For the month of November, First American’s proprietary Potential Home Sales model (previously called the Existing-Home Sales Capacity model) showed that the market potential for existing-home sales decreased by 2.1 percent compared to October and decreased by 8.0 percent compared to a year ago. The Potential Home Sales model provides a gauge on whether existing-home sales are under or over their long-run potential level based on current market fundamentals.
The price of admission for homeownership will rise, in part because of the leverage-assisted asset inflation caused by the low-rate environment, says Chief Economist Mark Fleming
According to the model, the seasonally adjusted, annualized rate (SAAR) of potential existing-home sales is up 72.6 percent from the low point reached in February 2009*. The rate of potential home sales in the model decreased by 118,500 (SAAR) in November. The potential home sales rate is down 810,000 (SAAR) from the most recent peak in February 2014.
The model’s current underperformance gap is an estimated 147,000 (SAAR), which is significantly less than the sales potential gap of 1.7 million existing-home sales in February 2014.
Analysis: The Price of Admission for Homeownership Will Rise
The model indicates the housing market’s potential for existing-home sales continued to pre-adjust to the increase in the Federal Fund Rate announced yesterday by the Federal Reserve. While the increase in the short-term rate only indirectly influences long-term interest rates, the Fed signaled a continued modest path of rate increases. According to the model, a modest path of rate increases will moderately increase the cost of mortgage financing and reduce the pace of house price appreciation in 2016. The rise in interest rates combined with a continued, yet slower, pace of appreciation were the most important market fundamentals that reduced the potential home sales rate in the model this month.
Earlier this week, I published an analysis of the change in affordability in 2016 for first-time homebuyers titled, “The Price of Admission to Homeownership.” Until yesterday, rates had not increased since before the iPhone was invented. Yet, the impact of yesterday’s events on first-time homebuyer affordability moving forward remains small. Our Real Estate Sentiment Index (RESI) indicated that first-time homebuyers are the most likely to be impacted by rising rates, but that their home-buying decisions will likely be unaffected until mortgage rates surpass 5 percent. Existing homeowners, mostly with fixed-rate loans, will be less impacted by any potential increase in long-term mortgage rates.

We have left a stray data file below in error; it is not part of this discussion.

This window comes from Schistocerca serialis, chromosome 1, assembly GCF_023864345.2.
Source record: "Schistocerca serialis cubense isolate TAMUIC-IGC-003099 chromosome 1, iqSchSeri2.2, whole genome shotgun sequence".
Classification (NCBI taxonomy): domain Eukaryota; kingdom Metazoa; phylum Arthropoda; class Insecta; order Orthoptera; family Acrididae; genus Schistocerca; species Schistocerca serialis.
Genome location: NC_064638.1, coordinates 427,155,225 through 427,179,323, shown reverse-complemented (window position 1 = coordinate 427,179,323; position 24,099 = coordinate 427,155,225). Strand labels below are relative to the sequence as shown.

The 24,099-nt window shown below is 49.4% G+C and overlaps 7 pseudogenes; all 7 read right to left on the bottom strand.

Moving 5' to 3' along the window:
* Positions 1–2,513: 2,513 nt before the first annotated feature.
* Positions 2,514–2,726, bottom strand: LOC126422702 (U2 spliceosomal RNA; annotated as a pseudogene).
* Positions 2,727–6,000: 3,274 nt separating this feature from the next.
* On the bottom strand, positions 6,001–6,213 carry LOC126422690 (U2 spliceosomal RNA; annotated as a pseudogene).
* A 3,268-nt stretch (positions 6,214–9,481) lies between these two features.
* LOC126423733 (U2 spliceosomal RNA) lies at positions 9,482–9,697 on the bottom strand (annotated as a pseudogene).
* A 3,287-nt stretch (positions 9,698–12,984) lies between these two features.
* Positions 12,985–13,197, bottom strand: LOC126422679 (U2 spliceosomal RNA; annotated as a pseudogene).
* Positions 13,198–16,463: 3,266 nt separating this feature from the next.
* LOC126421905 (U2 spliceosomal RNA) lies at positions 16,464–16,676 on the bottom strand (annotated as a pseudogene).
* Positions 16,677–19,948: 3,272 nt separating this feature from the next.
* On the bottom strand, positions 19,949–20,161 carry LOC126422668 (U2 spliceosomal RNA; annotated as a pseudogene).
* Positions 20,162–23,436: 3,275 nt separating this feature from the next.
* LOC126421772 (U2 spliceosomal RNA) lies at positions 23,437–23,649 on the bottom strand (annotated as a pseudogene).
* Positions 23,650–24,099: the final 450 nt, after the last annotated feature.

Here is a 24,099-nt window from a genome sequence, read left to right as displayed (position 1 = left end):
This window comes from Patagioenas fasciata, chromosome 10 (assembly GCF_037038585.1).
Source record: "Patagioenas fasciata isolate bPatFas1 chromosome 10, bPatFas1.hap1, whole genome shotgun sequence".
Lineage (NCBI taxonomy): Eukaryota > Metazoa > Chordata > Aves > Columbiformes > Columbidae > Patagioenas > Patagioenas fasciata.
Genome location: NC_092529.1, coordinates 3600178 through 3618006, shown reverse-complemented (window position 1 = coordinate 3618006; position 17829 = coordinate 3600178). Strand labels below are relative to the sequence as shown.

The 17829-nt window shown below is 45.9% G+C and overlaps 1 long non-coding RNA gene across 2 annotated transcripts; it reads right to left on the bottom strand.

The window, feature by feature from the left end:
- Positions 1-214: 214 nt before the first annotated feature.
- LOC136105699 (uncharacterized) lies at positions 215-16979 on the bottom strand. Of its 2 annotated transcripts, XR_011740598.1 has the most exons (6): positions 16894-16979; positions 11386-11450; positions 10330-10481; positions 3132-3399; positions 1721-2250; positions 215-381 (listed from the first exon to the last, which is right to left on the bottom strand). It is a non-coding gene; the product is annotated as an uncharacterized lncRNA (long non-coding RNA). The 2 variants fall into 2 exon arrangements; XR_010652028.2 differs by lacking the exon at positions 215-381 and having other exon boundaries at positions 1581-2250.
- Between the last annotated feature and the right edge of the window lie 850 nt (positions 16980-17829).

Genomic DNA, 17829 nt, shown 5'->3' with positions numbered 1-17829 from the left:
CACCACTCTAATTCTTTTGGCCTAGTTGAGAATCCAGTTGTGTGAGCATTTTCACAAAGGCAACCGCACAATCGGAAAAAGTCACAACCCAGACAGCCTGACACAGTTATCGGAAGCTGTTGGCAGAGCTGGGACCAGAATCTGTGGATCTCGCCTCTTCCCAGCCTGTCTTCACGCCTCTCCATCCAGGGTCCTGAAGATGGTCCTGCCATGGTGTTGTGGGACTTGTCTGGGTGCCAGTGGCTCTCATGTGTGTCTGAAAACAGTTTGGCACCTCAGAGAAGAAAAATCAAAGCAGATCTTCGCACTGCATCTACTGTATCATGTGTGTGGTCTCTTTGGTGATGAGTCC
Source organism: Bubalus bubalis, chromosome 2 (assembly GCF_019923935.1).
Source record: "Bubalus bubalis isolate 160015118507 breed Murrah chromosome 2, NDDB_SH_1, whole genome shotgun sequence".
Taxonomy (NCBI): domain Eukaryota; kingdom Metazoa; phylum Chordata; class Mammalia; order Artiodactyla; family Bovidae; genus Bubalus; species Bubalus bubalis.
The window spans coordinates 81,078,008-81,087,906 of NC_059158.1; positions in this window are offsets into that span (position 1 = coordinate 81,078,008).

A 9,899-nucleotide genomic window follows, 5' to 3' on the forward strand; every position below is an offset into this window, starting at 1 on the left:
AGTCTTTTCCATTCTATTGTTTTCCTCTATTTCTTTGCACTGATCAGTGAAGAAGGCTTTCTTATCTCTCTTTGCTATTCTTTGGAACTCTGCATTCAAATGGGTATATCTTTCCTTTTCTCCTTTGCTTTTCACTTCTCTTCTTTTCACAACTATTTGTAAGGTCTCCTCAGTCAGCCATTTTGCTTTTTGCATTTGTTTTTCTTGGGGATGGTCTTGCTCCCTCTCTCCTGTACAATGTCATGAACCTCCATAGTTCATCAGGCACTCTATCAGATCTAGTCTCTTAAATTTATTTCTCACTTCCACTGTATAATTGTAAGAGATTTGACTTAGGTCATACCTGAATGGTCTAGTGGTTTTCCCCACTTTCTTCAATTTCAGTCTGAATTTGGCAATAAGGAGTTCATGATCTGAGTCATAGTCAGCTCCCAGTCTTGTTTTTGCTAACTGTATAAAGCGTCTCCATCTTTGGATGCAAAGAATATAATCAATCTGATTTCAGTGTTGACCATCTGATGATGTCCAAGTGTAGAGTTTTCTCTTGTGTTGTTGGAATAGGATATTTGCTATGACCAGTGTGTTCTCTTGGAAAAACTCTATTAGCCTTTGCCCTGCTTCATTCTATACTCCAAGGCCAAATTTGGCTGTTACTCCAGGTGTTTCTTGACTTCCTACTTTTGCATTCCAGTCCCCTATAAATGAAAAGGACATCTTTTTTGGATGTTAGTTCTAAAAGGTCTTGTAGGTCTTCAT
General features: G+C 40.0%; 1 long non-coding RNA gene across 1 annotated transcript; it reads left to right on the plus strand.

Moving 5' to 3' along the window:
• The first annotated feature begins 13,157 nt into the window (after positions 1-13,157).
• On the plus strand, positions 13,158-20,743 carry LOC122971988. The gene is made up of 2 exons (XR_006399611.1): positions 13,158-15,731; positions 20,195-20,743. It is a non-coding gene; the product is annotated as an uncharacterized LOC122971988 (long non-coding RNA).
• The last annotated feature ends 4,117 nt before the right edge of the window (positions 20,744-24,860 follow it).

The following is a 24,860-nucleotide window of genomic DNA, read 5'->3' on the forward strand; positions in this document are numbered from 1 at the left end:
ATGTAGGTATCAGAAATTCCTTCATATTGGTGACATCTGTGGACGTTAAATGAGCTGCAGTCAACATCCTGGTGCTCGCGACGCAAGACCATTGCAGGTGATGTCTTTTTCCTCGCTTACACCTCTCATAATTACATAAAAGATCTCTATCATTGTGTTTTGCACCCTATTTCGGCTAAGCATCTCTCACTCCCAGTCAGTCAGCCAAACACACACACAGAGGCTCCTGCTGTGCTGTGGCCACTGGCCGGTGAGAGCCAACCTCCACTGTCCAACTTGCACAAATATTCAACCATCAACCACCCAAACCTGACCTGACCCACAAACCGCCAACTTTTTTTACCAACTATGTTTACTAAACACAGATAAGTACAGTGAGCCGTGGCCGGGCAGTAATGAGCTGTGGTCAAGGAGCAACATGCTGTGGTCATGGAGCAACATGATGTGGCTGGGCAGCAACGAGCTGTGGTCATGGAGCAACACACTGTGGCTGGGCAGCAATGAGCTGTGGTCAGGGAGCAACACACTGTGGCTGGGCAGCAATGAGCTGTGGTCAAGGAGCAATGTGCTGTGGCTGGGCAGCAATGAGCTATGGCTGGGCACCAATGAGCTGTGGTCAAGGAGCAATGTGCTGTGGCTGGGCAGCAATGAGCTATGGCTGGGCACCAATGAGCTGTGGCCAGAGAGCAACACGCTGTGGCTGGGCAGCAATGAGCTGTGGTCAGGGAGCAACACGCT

With or without Federal Reserve intervention, the income a first-time homebuyer will need to buy today’s starter home a year from now will increase. Yet, I estimate the difference to be only $700 dollars more in 2016 as the Fed starts to raise rates. The price of admission for homeownership will rise, in part because of the leverage-assisted asset inflation caused by the low-rate environment. The time for rock-bottom mortgage rates needed to end and the end of this era will only have a very modest impact on affordability for the first-time homebuyer.
In the year ahead, I expect existing-home sales to reach 5.5 million (SAAR) by the end of 2016. Housing demand will be dominated by emerging ethnically diverse first-time homebuyer households, as older existing homeowners will have a reduced incentive to sell their homes in a higher rate environment.
Next Potential Home Sales release: January 20, 2016 for December data
*Previous Potential Home Sales releases referred to November 2011 as the low point of sales. The model used to generate existing-home sales potential has been enhanced to more accurately reflect the dynamic relationships between sales, prices, interest rates and the user-cost of housing, resulting in a model that more accurately reflects past conditions.
About the Potential Home Sales Model
First American’s proprietary Potential Home Sales model (previously called the Existing-Home Sales Capacity model) provides a gauge on whether existing-homes sales are under or over long-run potential based on current market circumstances. The model’s potential home sales seasonally adjusted annualized rate provides a measure on whether existing-homes sales, which include single-family homes, townhomes, condominiums and co-ops, are outperforming or underperforming based on current market fundamentals. The Potential Home Sales model estimates the historical relationship between existing-home sales and U.S. population demographic data, income and labor market conditions in the U.S. economy, price trends in the U.S. housing market, and conditions in the financial market. For example, seasonally adjusted, annualized rates of actual existing-home sales above the level of potential home sales indicate market turnover is outperforming the rate fundamentally supported by the current conditions. Conversely, seasonally adjusted, annualized rates of actual existing-home sales below the level of potential existing-home sales indicate market turnover is underperforming the rate fundamentally supported by the current conditions. Actual seasonally adjusted, annualized existing-home sales may exceed or fall short of the potential rate of sales for a variety of reasons, including non-traditional market conditions, policy constraints and market participant behavior. Recent potential home sale estimates are subject to revision in order to reflect the most up-to-date information available on the economy, housing market and financial conditions. The Potential Home Sales model will be published prior to the National Association of Realtors’ Existing-Home Sales report each month.